Was David Cameron right to openly condemn Pakistan's stance on terrorism?
Despite concern that his comments have inflamed Muslim opinion in this country, David Cameron refuses to apologise for his blunt take on Pakistan.
The dispute started after the Prime Minister made remarks during a trip to India – an old enemy of Pakistan.
He denounced Pakistan for not having done enough in their fight against terrorism. He warned the country about promoting the export of terror, and said more must be done to crack down on and eliminate terrorists.
But despite angry reactions in Pakistan, which included a mob burning an effigy of Cameron in Karachi over the weekend, Cameron has not withdrawn his statements.
The right way is to discuss these things frankly, openly and clearly, he tells the BBC. It is what people expect of their government.’
But foreign secretary David Miliband is one of many MPs who has condemned Camerons outspoken comments. There is a fine line between a straight talker and a loud mouth, he says.
Miliband also criticised Camerons lack of diplomacy. We need a prime minister that understands the complexity of diplomacy and so far Cameron has failed to proved himself as the standard-bearer we need around the world.
There is the worry that Cameron has not only worsened the situation for British troops in Afghanistan, but has also risked alienating the Pakistani community here.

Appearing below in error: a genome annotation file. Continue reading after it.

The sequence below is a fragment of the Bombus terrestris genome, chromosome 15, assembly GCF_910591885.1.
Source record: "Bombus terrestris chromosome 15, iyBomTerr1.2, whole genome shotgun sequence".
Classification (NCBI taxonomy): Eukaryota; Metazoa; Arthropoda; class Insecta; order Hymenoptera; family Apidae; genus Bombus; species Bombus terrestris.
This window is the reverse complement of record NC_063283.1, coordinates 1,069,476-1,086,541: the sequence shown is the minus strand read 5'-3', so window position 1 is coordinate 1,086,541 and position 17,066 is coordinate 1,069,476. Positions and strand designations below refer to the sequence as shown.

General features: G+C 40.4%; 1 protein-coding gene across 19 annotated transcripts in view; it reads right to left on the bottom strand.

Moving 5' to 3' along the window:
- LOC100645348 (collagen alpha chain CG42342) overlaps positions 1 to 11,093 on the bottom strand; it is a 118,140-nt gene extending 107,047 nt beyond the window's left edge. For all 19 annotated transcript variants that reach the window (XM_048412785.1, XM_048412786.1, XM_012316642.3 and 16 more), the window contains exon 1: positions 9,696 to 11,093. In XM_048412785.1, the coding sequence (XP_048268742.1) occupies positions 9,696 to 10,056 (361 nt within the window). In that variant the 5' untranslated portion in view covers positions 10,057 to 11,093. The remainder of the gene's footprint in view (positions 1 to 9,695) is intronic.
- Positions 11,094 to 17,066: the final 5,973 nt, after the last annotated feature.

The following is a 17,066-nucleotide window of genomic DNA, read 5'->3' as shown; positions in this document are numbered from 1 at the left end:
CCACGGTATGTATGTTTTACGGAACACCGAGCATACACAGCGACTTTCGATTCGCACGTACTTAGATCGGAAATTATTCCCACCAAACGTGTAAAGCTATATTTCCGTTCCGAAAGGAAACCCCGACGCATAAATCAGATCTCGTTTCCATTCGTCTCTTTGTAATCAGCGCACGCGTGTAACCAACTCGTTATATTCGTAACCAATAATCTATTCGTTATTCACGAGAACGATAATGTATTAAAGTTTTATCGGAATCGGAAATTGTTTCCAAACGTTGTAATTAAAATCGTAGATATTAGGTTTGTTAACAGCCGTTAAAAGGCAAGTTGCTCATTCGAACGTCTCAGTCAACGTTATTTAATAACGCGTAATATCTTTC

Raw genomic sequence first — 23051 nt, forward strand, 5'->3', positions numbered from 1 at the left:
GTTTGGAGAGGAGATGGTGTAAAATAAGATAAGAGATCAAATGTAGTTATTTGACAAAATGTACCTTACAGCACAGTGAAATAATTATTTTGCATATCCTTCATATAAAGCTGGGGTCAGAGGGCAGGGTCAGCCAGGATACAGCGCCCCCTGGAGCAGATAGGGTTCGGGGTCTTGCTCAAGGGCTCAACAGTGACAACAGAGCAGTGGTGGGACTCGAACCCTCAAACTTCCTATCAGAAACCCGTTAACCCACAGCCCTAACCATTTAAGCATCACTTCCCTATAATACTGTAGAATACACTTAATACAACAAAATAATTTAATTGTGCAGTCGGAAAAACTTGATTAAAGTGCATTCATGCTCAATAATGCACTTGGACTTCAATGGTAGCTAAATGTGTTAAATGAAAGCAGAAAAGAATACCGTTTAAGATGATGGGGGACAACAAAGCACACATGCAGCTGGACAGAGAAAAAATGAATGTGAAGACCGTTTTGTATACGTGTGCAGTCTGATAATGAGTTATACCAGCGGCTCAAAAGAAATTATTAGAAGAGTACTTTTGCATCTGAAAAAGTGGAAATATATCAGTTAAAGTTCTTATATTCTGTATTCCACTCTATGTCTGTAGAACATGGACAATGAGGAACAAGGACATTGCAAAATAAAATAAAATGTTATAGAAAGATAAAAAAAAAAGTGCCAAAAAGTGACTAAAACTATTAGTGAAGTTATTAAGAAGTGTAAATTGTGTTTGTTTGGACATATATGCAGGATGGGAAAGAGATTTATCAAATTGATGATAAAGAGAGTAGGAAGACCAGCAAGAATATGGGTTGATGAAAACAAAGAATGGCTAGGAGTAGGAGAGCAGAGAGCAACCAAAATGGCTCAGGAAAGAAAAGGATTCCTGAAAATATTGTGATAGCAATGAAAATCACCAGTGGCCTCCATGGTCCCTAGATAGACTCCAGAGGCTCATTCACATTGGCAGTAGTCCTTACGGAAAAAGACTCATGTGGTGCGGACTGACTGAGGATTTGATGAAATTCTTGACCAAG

Labour MP Khalid Mahmood agreed that the Pakistani community was angered by the Prime Ministers comments. He feels Cameron has not acknowledged the sacrifices that Pakistan has made on the war on terror.
But not everyone feels the same way. Many members of the press and public have come out in support of David Cameron, believing he was right to assert his opinion.
The Times leader has defended the Prime Minister, stating that neither Mr Cameron nor his policies are immature.
The Independent agree. While the newspaper has commented that he must make a more nuanced version when he meets Ali Zardar, it stated that David Cameron had every right to speak out.
What do you think? Was David Cameron right to speak out against Pakistan? Or do you agree with David Miliband and think Cameron has now put our relations with Pakistan at risk? Whatever your thoughts, Marie Claire wants to hear them today by posting your comment in the box below.